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Is Your Car Carrying “Bad Gas”?

Contrary to what you think, contaminated gas isn’t really that uncommon. In fact, you might have one right now–perhaps a water contaminant that resulted from idling your car for weeks or months, or the wrong measurement of additives were used during its refining process. In fact, even as simple as using a dirty nozzle while refilling can introduce a contaminant to your fuel.

What is Contaminated Gas?

Contaminated gas is often considered “bad gas.” They are called that way because they don’t combust properly, and can lead to problems that eventually result to engine or vehicle damage. And while the degree of destruction they can make on your car varies, there are some  general symptoms that indicate if your gas has been contaminated by these substances. They include:

  • High vehicle emissions
  • Rough idling and stalling
  • Difficulty in starting your vehicle
  • Increased fuel consumption
  • Engine knocking or pinging
  • “Check engine light indicator” turned on

 

How “Bad Gas” can affect your car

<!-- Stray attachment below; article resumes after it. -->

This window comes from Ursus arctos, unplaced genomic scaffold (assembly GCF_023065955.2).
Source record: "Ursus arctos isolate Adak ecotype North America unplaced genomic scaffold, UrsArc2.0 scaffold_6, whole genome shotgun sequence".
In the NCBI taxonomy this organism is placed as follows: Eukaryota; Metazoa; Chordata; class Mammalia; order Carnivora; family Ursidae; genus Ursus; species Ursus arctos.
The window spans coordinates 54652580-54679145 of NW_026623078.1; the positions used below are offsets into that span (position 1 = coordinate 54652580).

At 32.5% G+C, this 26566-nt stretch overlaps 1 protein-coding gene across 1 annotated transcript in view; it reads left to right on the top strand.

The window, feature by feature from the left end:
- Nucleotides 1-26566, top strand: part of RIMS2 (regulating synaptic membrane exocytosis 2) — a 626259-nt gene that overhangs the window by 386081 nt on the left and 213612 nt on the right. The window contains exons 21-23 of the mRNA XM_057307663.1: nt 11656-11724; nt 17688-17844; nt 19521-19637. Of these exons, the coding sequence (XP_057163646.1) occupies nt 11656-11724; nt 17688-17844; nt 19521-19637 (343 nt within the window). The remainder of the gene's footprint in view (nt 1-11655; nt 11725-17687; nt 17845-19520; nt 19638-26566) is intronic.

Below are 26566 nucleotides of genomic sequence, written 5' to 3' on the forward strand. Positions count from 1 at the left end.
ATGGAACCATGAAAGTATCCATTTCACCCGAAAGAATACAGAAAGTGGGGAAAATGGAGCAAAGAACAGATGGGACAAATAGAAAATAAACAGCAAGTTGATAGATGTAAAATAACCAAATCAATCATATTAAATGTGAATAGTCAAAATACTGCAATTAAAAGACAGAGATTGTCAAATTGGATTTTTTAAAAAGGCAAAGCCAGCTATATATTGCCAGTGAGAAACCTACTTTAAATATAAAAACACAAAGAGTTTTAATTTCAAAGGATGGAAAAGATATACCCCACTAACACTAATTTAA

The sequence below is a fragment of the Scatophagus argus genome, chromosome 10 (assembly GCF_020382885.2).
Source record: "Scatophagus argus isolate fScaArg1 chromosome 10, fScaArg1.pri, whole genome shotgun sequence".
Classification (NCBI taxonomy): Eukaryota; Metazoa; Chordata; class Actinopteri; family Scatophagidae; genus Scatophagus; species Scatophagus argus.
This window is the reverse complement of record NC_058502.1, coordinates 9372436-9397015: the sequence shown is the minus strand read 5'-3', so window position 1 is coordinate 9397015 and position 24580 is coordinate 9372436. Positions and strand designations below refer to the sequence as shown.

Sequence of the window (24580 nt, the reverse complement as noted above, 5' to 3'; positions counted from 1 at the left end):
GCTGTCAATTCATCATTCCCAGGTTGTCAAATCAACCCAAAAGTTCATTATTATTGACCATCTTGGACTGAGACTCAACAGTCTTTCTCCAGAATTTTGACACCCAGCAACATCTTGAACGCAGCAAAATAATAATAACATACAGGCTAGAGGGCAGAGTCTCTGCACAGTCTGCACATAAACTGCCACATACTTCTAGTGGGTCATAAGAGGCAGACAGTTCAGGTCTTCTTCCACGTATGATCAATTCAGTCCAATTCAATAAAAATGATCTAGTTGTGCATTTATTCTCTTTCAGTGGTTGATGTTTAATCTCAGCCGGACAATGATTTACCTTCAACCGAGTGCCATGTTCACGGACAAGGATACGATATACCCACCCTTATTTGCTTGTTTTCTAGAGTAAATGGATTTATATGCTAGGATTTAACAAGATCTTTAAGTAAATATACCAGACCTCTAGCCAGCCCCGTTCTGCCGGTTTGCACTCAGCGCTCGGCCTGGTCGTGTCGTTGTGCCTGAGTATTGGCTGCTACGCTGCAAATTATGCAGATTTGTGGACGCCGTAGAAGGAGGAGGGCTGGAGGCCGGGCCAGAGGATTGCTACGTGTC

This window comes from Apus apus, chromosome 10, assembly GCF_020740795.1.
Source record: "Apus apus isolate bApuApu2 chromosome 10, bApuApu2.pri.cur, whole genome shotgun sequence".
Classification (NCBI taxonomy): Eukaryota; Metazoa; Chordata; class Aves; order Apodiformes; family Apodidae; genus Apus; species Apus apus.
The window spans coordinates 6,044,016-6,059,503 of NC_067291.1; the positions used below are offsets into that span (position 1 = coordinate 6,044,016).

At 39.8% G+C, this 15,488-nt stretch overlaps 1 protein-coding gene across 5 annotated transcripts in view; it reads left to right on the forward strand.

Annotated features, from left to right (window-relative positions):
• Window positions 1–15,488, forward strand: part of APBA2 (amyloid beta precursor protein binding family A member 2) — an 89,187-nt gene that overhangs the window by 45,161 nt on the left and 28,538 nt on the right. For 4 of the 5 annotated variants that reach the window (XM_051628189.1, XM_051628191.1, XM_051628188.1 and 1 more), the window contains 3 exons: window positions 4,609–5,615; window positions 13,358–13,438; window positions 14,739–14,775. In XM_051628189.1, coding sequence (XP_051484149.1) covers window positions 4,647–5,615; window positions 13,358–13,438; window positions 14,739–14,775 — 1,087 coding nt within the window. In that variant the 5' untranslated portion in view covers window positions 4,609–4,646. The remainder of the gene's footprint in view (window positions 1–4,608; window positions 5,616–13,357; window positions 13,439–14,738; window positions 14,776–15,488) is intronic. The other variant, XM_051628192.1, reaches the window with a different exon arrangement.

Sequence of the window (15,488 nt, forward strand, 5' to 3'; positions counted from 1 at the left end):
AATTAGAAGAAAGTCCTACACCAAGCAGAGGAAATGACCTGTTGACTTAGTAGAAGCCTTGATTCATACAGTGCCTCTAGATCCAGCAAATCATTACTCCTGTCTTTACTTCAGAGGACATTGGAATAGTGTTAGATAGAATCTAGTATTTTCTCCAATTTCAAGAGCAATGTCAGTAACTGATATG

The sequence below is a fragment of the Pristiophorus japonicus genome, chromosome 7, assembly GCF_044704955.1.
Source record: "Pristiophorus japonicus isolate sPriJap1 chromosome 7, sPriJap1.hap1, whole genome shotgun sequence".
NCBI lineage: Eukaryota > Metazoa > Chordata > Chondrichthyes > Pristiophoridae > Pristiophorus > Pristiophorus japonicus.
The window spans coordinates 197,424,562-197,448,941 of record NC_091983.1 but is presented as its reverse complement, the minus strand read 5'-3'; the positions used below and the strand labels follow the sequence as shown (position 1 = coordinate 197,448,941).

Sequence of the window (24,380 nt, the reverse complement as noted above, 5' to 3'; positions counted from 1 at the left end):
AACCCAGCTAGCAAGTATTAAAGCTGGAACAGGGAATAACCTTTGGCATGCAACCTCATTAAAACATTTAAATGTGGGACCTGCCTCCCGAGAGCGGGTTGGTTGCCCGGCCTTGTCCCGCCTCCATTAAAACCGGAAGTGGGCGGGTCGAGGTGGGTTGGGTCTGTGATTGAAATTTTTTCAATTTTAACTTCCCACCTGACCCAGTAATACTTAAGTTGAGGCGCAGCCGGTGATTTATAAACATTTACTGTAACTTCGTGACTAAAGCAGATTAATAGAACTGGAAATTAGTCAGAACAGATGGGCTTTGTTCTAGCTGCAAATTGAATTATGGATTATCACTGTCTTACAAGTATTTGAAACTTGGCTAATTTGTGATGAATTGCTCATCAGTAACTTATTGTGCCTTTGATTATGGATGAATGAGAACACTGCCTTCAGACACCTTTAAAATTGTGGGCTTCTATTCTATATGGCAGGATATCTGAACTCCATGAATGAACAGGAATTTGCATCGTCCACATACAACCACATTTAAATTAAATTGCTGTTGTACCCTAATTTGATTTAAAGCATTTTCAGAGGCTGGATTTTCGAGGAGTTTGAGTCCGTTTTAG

There are four serious contaminants that can easily cause premature or sudden engine failure in your vehicle. If you let this pass, then your vehicle will eventually breakdown in the process.

1. Soot

It’s normal to have soot in engine oils. However, too much of it is not normal, and can indicate engine problems (or perhaps a dire need for an oil change). Combustion efficiency is affected, causing poor ignition timing, cold-start problems, and increased fuel economy.

2. Glycol

This harmful substance occurs due to cracked cylinder heads, malfunctioning seals, corrosion, blown head gaskets, and even small punctures or holes. They can cause soot that can lead to sludge and other deposits, blocking oil flow and the filter. It can also stop oil and lubrication cooling.

3. Water

Harmless and nourishing as water is to our bodies, it can be highly destructive in many engine lubricants and additives. Long idling is one of its culprits and affect oil oxidation. There is also the case of emulsified water, where it can affect the filters and restrict oil flow to pistons, valve deck, and bearings.

4. Diluted Fuel Concentration

Excessive idling and frequent engine stop-starts can dilute your car’s fuel concentration, and can cause injector problems and leaks. This affects the efficiency of your car’s combustion system. Diluted fuel hastens wear and tear of your engine ring, piston and cylinders, affecting the combustion process drastically. It also makes common acids in the motor oil more corrosive.

 

How to avoid contaminated gas

The best way to lessen chances of contamination is to avoid using or recycling old gas, using the correct octane level for your vehicle, and ensuring the gas you’re buying comes from a reputable gas-refilling station. And while this isn’t 100 percent full-proof, this can significantly lessen your chances of introducing contaminants in your fuel system.

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